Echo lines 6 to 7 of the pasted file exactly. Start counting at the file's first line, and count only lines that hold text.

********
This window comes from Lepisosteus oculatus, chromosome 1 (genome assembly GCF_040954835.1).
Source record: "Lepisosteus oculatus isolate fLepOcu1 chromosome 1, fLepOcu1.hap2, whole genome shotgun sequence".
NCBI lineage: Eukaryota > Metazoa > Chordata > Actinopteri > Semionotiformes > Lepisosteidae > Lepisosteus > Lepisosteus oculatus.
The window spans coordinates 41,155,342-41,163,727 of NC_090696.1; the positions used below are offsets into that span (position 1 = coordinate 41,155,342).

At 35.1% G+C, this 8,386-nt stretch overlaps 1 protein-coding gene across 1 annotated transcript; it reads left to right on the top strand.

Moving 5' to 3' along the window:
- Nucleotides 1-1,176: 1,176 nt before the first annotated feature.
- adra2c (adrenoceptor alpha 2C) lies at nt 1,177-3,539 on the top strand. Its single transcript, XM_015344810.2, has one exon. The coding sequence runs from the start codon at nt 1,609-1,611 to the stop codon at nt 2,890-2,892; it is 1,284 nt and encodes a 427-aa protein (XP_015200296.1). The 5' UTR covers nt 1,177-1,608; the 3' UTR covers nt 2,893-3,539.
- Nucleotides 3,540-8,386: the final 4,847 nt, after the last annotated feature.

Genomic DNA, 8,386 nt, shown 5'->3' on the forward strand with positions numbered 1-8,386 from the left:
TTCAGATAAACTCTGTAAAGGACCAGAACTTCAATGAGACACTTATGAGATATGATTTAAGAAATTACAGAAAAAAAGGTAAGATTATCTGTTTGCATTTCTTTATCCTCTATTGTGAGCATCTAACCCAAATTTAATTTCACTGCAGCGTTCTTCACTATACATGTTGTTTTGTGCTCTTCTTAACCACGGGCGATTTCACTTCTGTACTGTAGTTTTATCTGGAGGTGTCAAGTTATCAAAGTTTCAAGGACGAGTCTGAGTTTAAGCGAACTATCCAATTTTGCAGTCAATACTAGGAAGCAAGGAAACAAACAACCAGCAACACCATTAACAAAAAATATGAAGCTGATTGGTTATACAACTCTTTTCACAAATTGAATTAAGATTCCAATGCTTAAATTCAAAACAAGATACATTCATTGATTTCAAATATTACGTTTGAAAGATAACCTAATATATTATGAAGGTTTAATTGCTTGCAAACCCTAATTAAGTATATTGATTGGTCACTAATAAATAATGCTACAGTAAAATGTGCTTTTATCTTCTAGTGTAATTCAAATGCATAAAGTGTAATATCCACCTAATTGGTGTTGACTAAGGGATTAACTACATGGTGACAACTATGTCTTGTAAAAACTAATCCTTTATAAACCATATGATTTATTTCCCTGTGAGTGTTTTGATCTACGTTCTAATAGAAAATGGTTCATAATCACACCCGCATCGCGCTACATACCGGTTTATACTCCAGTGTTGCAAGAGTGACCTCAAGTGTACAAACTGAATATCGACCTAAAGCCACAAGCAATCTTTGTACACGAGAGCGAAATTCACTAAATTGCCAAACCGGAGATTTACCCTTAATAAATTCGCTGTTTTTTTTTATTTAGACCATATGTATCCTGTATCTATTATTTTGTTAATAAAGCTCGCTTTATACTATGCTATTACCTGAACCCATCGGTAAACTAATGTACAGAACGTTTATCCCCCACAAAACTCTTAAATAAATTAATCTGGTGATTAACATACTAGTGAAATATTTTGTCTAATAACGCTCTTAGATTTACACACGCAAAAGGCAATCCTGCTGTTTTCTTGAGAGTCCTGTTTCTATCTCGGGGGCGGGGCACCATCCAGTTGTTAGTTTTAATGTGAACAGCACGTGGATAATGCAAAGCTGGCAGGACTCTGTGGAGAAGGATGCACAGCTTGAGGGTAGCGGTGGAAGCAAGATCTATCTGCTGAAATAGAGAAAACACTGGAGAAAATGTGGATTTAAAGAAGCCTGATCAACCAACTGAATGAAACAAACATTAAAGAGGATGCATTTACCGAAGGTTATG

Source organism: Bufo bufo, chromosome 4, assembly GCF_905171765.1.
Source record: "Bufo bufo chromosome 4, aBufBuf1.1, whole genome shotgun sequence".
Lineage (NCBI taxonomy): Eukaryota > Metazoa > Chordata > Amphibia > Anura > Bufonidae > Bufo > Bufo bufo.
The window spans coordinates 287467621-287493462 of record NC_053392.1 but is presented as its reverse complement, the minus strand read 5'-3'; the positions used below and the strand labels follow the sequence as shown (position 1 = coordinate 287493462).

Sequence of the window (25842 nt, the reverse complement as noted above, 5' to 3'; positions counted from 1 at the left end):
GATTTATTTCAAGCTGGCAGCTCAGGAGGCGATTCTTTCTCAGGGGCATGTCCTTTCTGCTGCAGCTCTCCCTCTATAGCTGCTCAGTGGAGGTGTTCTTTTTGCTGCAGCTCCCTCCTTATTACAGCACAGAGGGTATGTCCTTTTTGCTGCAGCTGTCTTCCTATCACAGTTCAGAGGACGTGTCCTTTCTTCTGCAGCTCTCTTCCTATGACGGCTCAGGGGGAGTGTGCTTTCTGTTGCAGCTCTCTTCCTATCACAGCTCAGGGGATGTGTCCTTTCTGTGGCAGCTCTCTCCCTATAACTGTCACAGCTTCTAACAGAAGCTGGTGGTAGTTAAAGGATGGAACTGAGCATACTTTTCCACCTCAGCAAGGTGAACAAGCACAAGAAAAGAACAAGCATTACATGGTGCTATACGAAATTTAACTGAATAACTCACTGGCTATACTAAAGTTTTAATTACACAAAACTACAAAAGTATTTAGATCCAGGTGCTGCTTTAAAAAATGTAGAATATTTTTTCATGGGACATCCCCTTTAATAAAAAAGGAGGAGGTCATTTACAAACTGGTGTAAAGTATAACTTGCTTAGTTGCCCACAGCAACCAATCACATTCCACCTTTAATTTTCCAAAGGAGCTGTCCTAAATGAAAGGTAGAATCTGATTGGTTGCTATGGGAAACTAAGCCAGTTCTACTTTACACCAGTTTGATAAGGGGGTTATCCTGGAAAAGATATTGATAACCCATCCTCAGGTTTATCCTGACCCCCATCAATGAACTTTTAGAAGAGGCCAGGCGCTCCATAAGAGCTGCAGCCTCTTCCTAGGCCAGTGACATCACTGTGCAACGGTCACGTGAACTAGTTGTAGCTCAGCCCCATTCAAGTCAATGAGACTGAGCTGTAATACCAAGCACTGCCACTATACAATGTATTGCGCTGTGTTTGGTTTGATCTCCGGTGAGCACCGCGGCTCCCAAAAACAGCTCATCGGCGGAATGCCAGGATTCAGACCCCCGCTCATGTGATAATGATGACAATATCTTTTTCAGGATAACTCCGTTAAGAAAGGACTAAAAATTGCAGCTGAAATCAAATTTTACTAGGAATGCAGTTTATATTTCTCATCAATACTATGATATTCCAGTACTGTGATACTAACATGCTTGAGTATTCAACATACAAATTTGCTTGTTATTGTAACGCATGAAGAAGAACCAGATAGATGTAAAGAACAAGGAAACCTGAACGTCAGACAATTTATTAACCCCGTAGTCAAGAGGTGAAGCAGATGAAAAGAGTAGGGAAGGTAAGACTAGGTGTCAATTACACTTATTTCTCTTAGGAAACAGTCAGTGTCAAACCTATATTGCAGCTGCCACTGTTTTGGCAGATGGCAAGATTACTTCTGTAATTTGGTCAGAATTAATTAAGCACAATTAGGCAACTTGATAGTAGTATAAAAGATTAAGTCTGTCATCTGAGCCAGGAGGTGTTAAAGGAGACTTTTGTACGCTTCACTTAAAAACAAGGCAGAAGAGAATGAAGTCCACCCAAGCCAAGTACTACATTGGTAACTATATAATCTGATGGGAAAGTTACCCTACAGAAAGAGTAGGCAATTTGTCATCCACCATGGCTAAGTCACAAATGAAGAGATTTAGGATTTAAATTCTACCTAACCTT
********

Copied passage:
Moving 5' to 3' along the window:
- Nucleotides 1-1,176: 1,176 nt before the first annotated feature.